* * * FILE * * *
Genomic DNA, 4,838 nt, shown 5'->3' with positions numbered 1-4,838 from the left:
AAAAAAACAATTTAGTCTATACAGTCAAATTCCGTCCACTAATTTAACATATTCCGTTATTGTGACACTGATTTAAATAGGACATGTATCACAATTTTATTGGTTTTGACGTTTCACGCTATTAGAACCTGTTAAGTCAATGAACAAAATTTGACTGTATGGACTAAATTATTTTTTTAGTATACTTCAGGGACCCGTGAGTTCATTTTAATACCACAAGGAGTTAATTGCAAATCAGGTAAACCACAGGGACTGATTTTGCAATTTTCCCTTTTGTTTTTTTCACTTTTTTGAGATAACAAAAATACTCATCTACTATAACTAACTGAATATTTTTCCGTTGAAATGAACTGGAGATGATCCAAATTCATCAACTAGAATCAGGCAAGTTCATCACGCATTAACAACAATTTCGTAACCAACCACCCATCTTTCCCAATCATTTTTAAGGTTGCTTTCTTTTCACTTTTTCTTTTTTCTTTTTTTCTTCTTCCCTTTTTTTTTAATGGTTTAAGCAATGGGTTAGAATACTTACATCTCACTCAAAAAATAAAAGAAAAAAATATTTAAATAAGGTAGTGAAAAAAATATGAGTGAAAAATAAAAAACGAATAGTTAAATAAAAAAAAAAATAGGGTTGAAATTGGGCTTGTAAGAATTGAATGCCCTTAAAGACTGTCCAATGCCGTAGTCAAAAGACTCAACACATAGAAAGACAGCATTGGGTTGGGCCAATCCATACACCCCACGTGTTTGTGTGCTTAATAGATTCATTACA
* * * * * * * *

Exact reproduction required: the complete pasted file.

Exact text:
Genomic DNA, 4,838 nt, shown 5'->3' with positions numbered 1-4,838 from the left:
AAAAAAACAATTTAGTCTATACAGTCAAATTCCGTCCACTAATTTAACATATTCCGTTATTGTGACACTGATTTAAATAGGACATGTATCACAATTTTATTGGTTTTGACGTTTCACGCTATTAGAACCTGTTAAGTCAATGAACAAAATTTGACTGTATGGACTAAATTATTTTTTTAGTATACTTCAGGGACCCGTGAGTTCATTTTAATACCACAAGGAGTTAATTGCAAATCAGGTAAACCACAGGGACTGATTTTGCAATTTTCCCTTTTGTTTTTTTCACTTTTTTGAGATAACAAAAATACTCATCTACTATAACTAACTGAATATTTTTCCGTTGAAATGAACTGGAGATGATCCAAATTCATCAACTAGAATCAGGCAAGTTCATCACGCATTAACAACAATTTCGTAACCAACCACCCATCTTTCCCAATCATTTTTAAGGTTGCTTTCTTTTCACTTTTTCTTTTTTCTTTTTTTCTTCTTCCCTTTTTTTTTAATGGTTTAAGCAATGGGTTAGAATACTTACATCTCACTCAAAAAATAAAAGAAAAAAATATTTAAATAAGGTAGTGAAAAAAATATGAGTGAAAAATAAAAAACGAATAGTTAAATAAAAAAAAAAATAGGGTTGAAATTGGGCTTGTAAGAATTGAATGCCCTTAAAGACTGTCCAATGCCGTAGTCAAAAGACTCAACACATAGAAAGACAGCATTGGGTTGGGCCAATCCATACACCCCACGTGTTTGTGTGCTTAATAGATTCATTACA